Despite the declines in population observed so far, it is urgently not advisable to stop the systematic control of Himalayan balsam in the northern study area in the upper reaches of the Blees. As described in the literature and confirmed in our observations, incomplete control (even with 99% population decline) is almost as ineffective as if no measures had been implemented at all (Wadsworth et al. 2002). In the Stommert and Ënner Fuusselach areas, larger populations have developed again in 2019 from the existing seed bank or from individual plants remaining in the control areas. Successful control is therefore only possible if every single plant of the Himalayan balsam is removed during control in the future and the currently still existing seed bank cannot renew itself. In addition to the recommended combination of mechanical work in the case of extensive stands and manual collection in the case of smaller stands or in the case of follow-up maintenance, the work must be carried out systematically over a longer period of time (Ehl 2020).

Nature park Mullerthal (Gutland)

On July 27, 2019, a management action against Himalayan Balsam took place around the Consdorf Mill and the upstream ponds. About ten people participated in the action, which also raised awareness among people walking on the trails adjacent to the managed sites. The green waste generated by the action was evacuated to the Miny biogas facility in Nommern. A problem with the removed biomass was the relatively large volume of soil attached to the roots. In order to avoid this problem in the future, it is recommended to leave the roots on the site (Pfeiffenschneider 2019: 1).

Neighbouring countries

Successful management of Himalayan Balsam has been reported from two regions in France: the catchment areas of the river Risle (Eure) (Royer & Blottière 2019) and the river Graine (Haute-Vienne et Charente) (Fernandez 2015).

Risk assessment

ISEIA protocol

A3 (3+3+2+3) = Black List (Ries et al. 2013: 18).

Harmonia+ protocol

Overall risk score 0,52 = (Overall Invasion score 0,87 x Overall Impact score 0,60) (Ries et al. 2020).


Worldwide distribution

Alien Impatiens taxa

Six alien balsam species have been reported in Luxembourg, Impatiens noli-tangere L. being the only native species.

  • Impatiens balfourii Hook.f.: Balfour’s touch-me-not, first observed in 2016 in the wild in Luxembourg.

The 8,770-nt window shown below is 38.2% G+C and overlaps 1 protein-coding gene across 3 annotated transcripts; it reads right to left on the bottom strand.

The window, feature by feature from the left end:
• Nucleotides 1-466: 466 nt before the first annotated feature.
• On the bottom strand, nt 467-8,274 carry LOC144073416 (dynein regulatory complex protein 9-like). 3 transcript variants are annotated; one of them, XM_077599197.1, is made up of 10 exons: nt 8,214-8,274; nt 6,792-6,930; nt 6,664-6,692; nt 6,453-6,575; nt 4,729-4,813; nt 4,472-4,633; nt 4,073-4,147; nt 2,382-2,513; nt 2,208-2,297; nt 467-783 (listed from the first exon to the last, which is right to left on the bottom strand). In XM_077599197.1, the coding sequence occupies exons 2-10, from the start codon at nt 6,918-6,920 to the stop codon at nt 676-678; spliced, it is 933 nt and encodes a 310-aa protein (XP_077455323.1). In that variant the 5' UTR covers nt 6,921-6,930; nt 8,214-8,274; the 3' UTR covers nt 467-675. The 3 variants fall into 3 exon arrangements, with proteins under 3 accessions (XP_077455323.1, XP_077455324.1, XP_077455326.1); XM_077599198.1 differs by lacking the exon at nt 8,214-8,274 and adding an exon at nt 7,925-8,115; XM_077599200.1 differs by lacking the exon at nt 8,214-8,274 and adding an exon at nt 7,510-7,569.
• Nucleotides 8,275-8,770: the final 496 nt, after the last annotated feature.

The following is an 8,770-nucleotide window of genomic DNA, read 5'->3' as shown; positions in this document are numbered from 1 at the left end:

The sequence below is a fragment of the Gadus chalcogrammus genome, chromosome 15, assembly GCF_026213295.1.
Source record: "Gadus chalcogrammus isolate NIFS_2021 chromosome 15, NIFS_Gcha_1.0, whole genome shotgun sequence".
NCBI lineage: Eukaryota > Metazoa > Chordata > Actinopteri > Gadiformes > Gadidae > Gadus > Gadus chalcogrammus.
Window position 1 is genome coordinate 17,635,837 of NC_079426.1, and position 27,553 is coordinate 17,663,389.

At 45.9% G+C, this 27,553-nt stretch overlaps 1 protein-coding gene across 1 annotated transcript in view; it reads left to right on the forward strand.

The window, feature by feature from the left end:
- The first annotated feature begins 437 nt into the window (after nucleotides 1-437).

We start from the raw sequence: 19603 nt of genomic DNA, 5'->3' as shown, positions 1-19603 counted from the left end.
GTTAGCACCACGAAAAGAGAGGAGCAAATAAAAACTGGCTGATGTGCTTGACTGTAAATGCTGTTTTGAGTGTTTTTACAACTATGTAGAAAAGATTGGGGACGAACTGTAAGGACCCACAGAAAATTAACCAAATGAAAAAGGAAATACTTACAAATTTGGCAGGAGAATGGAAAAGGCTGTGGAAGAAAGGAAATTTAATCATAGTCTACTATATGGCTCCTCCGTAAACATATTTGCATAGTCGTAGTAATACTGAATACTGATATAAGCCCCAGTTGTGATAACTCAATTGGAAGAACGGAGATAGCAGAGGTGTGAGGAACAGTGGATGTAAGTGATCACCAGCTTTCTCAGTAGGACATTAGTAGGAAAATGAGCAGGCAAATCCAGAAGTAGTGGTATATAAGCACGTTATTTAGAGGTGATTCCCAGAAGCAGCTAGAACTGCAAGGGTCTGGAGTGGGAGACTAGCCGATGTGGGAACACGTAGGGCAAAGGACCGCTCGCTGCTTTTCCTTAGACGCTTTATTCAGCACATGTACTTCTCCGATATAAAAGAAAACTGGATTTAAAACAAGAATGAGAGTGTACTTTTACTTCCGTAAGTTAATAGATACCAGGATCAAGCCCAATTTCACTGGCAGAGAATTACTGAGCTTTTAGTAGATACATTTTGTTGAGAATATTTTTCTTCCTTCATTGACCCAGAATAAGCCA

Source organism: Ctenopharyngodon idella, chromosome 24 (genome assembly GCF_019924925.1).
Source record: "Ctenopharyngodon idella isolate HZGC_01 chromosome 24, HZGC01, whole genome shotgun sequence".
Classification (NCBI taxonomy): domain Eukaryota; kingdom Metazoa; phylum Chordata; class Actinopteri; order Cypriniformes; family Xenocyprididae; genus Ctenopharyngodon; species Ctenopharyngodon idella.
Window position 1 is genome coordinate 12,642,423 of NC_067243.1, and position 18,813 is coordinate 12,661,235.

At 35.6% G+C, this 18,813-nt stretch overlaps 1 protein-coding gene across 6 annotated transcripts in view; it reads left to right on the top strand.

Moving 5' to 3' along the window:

• Impatiens balsamina L.: the garden balsam is already mentioned in Krombach’s flora of 1875 as “Introduced from the East Indies and grown in all gardens” (Krombach 1875: 56).
  • Impatiens capensis Meerb. is an annual plant native to eastern North America that is currently spreading across Europe. In Luxembourg, it was first reported on 2021-10-11 from the Moselle valley.
  • Impatiens glandulifera Royle: the invasive Himalayan Balsam, which is widespread in riparian ecosystems and forests across Luxembourg.
  • Impatiens parviflora DC.: the small balsam, which is widespread in forests across Luxembourg.
  • Impatiens walleriana Hopok. f. was reported once as cultivated in Rumelange in 1946.

In 2011 the annual hybrid Impatiens parviflora × I. balfourii was discovered in the canton of Ticino in Switzerland. The fertile hybrid with alternating leaves can be up to 60 cm high. Considerable populations of the hybrid were observed in 2014 in the canton of Ticino in the absence of the parent species (Van Valkenburg et al. 2019).

Fact sheet and leaflet

PDF fact sheet of the Nature and Forestry Administration: FR | DE

In early spring 2020 the Department for the Environment of the Luxembourg Ministry for environment, climate and sustainable development edited leaflets in German and French about Fallopia japonica, in co-operation with the National Museum of Natural History and efor-ersa ingénieurs-conseils. They can be downloaded here in PDF format (~ 4 MB each).



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 Page content last updated on 2021-12-10. Last proofread by Caroline Grounds on 2019-11-19.

  1. Cf. CABI 2021.[]